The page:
He’s smoked weed with Elon Musk, discussed Big Data with exiled whistle-blower Edward Snowden, and talked politics with Bernie Sanders. It’s high-profile guests like this who have helped make Joe Rogan’s podcast one of the hottest properties in broadcasting.
With a back catalogue of more than 1,700 episodes, and an average of 11 million listeners, The Joe Rogan Experience has become the one of the world’s most popular podcasts. And its reach saw Spotify pay in excess of $100m for exclusive rights in 2020.
A lot of people are “Joe Rogan super fans”, and it’s “easy to see why”, said Esquire. The 54-year-old American stand-up comedian and Ultimate Fighting Championship colour commentator has “charisma and curiosity in spades”.
Subscribe to The Week
Escape your echo chamber. Get the facts behind the news, plus analysis from multiple perspectives.
Many digital commentators believe that The Joe Rogan Experience is the “most influential platform” on the internet – “they might just be right”. However, it’s not just smoking a “big fat bifta” with the world’s richest person that has seen Rogan make headlines, he’s also become an “important peripheral figure” in the so-called internet “culture wars”.
The power to influence
Few men in America “are as popular among American men as Joe Rogan”, said Devin Gordon in The Atlantic. And on his podcast, the guests can be divided roughly three ways: comedians, fighters and “thinkers”. The third topic “requires air quotes”, Gordon added, because it “encompasses everyone” from Oxford scholars and MIT bioengineers to culture drivers and conspiracy theorists.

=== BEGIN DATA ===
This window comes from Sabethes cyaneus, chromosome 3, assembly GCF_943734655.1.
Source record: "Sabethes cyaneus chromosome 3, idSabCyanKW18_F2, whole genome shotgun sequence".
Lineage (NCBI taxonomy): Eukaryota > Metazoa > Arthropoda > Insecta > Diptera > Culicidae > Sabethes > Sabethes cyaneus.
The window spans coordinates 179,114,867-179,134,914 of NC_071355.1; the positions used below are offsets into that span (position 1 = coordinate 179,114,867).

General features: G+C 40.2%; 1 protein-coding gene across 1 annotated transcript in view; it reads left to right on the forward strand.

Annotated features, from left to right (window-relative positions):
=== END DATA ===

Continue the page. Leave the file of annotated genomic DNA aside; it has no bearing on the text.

As one of the most consumed media products on the planet, Rogan has the power to “shape tastes, politics [and] medical decisions”, said Matt Flegenheimer in The New York Times. The host “is dangerous, at least in the way that comedians like to be dangerous”. Rogan should “probably not be taken at face value, except when he should, and the discerning listener should be trusted to tell the difference”.
‘Helping spread misinformation’
During the pandemic, Rogan has “often peddled falsehoods… or hosted guests who do”, The Times said. And he has been criticised for “helping spread misinformation” – particularly around Covid vaccines, the BBC added.
Last month, Canadian musicians Neil Young and Joni Mitchell both asked to have their music pulled from Spotify, with the former saying they can have “Rogan or Young, not both”.
Young’s boycott – in protest at sharing a platform with the vaccine-sceptical Rogan – wiped more than $2bn off Spotify’s value and proved to be “a PR disaster”, said Dorian Lynskey in The Guardian. But the choice for the streaming service was a “foregone conclusion”. Accounting for 4.5% of all podcast listening on Spotify worldwide, Rogan “is a star of the magnitude of Adele”.
‘Maniacs and lunatics’
Rogan apologised to the company and said he would “try harder” to get people with differing opinions on his show, the BBC reported. But weeks after the celebrity vaccine war, a new controversy has hit the headlines.
The row about the podcaster “intensified further” over the weekend, Sky News said. Spotify have deleted a number of episodes of The Joe Rogan Experience in which the host was “found to have used the n-word”.
Daniel Ek, Spotify’s CEO, “waded” into the row and despite telling employees that he does not support Rogan’s use of racial slurs, the company will not be cutting ties. In a memo to staff, Ek said: “While I strongly condemn what Joe has said, and I agree with his decision, to remove past episodes from our platform, I realise some will want more. And I want to make one point very clear – I do not believe that silencing Joe is the answer.”
Former US president Donald Trump has urged Rogan to “stop apologising to the Fake News and Radical Left maniacs and lunatics” after continued attempts to cancel him, the Daily Mail reported. Trump added: “How many ways can you say you’re sorry? Joe, just go about what you do so well and don’t let them make you look weak and frightened.”
If the establishment had its way, the podcast star would “surely be chastened, ‘cancelled’, reeled in”, The New York Times said. Maybe Joe Rogan is just “too big to cancel”.
Continue reading for free
We hope you're enjoying The Week's refreshingly open-minded journalism.
Subscribed to The Week? Register your account with the same email as your subscription.